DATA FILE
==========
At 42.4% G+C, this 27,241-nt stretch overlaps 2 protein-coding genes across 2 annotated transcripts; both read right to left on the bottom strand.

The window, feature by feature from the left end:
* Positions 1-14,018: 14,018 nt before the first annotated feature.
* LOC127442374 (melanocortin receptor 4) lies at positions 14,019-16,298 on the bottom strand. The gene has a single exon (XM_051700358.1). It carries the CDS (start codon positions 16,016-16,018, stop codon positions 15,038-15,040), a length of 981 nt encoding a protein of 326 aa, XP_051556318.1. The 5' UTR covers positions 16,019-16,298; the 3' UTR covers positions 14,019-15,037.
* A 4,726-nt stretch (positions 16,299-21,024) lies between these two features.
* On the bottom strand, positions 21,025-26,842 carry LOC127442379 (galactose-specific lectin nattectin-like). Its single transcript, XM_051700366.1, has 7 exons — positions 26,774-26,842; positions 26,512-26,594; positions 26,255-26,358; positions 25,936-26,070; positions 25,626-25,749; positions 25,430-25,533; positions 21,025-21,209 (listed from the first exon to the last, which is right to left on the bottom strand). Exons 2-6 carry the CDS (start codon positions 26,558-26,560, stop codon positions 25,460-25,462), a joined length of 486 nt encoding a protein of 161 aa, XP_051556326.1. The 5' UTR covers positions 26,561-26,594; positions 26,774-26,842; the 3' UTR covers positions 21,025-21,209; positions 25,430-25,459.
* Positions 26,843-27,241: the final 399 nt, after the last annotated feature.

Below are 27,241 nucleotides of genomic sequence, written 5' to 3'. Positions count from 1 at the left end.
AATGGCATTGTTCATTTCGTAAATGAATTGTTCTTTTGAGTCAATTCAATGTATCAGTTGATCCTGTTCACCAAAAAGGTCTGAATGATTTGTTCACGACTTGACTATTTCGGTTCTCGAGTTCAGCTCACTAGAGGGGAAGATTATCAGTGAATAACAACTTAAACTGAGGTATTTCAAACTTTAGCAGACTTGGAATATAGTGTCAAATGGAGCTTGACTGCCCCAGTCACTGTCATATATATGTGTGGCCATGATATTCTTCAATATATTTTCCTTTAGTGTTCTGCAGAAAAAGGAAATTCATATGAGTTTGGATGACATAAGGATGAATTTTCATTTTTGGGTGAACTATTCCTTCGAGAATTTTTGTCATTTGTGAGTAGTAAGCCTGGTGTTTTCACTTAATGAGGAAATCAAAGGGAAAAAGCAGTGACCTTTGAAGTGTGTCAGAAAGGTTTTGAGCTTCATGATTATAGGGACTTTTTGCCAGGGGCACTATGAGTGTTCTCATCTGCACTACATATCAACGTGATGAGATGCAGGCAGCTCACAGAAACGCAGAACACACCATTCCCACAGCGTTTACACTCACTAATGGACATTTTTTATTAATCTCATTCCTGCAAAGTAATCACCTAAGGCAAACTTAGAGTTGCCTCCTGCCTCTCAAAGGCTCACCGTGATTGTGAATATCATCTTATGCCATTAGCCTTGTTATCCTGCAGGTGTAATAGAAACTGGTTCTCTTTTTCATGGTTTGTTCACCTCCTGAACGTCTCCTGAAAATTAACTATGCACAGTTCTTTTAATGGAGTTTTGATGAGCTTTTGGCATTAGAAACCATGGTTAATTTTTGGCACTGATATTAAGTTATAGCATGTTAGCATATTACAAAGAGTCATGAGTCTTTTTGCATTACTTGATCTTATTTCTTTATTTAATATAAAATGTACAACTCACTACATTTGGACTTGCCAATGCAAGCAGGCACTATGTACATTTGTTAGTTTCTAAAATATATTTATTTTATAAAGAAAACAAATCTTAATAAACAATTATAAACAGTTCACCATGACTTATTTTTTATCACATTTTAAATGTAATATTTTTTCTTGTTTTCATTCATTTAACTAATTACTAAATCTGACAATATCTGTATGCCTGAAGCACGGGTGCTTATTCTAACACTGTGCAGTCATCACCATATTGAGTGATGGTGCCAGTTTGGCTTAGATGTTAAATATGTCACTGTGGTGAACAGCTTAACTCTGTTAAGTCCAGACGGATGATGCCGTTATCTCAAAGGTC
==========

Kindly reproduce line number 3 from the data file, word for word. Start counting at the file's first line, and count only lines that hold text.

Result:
* Positions 1-14,018: 14,018 nt before the first annotated feature.